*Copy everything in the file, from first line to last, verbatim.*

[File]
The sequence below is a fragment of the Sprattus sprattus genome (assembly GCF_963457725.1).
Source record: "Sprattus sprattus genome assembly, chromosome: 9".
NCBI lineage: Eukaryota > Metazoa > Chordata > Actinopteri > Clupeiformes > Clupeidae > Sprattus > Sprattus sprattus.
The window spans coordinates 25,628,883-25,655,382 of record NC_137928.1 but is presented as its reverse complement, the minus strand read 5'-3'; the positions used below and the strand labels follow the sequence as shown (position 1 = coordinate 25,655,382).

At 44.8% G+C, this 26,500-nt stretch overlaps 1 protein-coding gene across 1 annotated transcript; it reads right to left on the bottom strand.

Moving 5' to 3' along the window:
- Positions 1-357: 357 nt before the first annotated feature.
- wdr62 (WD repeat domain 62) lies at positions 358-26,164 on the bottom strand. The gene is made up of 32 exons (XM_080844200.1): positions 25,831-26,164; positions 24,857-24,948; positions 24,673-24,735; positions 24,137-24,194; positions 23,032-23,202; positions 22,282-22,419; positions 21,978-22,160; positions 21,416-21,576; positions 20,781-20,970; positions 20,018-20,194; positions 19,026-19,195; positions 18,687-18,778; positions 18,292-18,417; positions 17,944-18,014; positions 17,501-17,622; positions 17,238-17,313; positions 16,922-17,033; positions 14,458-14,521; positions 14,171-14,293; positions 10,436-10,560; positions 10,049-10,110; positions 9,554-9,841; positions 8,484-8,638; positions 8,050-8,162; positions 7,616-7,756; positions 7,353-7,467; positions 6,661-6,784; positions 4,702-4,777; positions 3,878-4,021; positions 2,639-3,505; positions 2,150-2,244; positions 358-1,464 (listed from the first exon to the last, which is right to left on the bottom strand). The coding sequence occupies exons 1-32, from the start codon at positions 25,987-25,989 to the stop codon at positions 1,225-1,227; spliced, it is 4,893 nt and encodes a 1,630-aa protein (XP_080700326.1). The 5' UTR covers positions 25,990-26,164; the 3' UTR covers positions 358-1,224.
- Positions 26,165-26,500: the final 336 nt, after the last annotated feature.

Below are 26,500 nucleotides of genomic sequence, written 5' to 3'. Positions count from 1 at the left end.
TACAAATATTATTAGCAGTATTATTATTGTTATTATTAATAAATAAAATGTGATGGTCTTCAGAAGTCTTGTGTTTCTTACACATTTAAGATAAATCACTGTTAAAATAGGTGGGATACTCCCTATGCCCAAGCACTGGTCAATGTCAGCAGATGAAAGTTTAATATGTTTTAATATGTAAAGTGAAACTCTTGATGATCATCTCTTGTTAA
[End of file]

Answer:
The sequence below is a fragment of the Sprattus sprattus genome (assembly GCF_963457725.1).
Source record: "Sprattus sprattus genome assembly, chromosome: 9".
NCBI lineage: Eukaryota > Metazoa > Chordata > Actinopteri > Clupeiformes > Clupeidae > Sprattus > Sprattus sprattus.
The window spans coordinates 25,628,883-25,655,382 of record NC_137928.1 but is presented as its reverse complement, the minus strand read 5'-3'; the positions used below and the strand labels follow the sequence as shown (position 1 = coordinate 25,655,382).

At 44.8% G+C, this 26,500-nt stretch overlaps 1 protein-coding gene across 1 annotated transcript; it reads right to left on the bottom strand.

Moving 5' to 3' along the window:
- Positions 1-357: 357 nt before the first annotated feature.
- wdr62 (WD repeat domain 62) lies at positions 358-26,164 on the bottom strand. The gene is made up of 32 exons (XM_080844200.1): positions 25,831-26,164; positions 24,857-24,948; positions 24,673-24,735; positions 24,137-24,194; positions 23,032-23,202; positions 22,282-22,419; positions 21,978-22,160; positions 21,416-21,576; positions 20,781-20,970; positions 20,018-20,194; positions 19,026-19,195; positions 18,687-18,778; positions 18,292-18,417; positions 17,944-18,014; positions 17,501-17,622; positions 17,238-17,313; positions 16,922-17,033; positions 14,458-14,521; positions 14,171-14,293; positions 10,436-10,560; positions 10,049-10,110; positions 9,554-9,841; positions 8,484-8,638; positions 8,050-8,162; positions 7,616-7,756; positions 7,353-7,467; positions 6,661-6,784; positions 4,702-4,777; positions 3,878-4,021; positions 2,639-3,505; positions 2,150-2,244; positions 358-1,464 (listed from the first exon to the last, which is right to left on the bottom strand). The coding sequence occupies exons 1-32, from the start codon at positions 25,987-25,989 to the stop codon at positions 1,225-1,227; spliced, it is 4,893 nt and encodes a 1,630-aa protein (XP_080700326.1). The 5' UTR covers positions 25,990-26,164; the 3' UTR covers positions 358-1,224.
- Positions 26,165-26,500: the final 336 nt, after the last annotated feature.

Below are 26,500 nucleotides of genomic sequence, written 5' to 3'. Positions count from 1 at the left end.
TACAAATATTATTAGCAGTATTATTATTGTTATTATTAATAAATAAAATGTGATGGTCTTCAGAAGTCTTGTGTTTCTTACACATTTAAGATAAATCACTGTTAAAATAGGTGGGATACTCCCTATGCCCAAGCACTGGTCAATGTCAGCAGATGAAAGTTTAATATGTTTTAATATGTAAAGTGAAACTCTTGATGATCATCTCTTGTTAA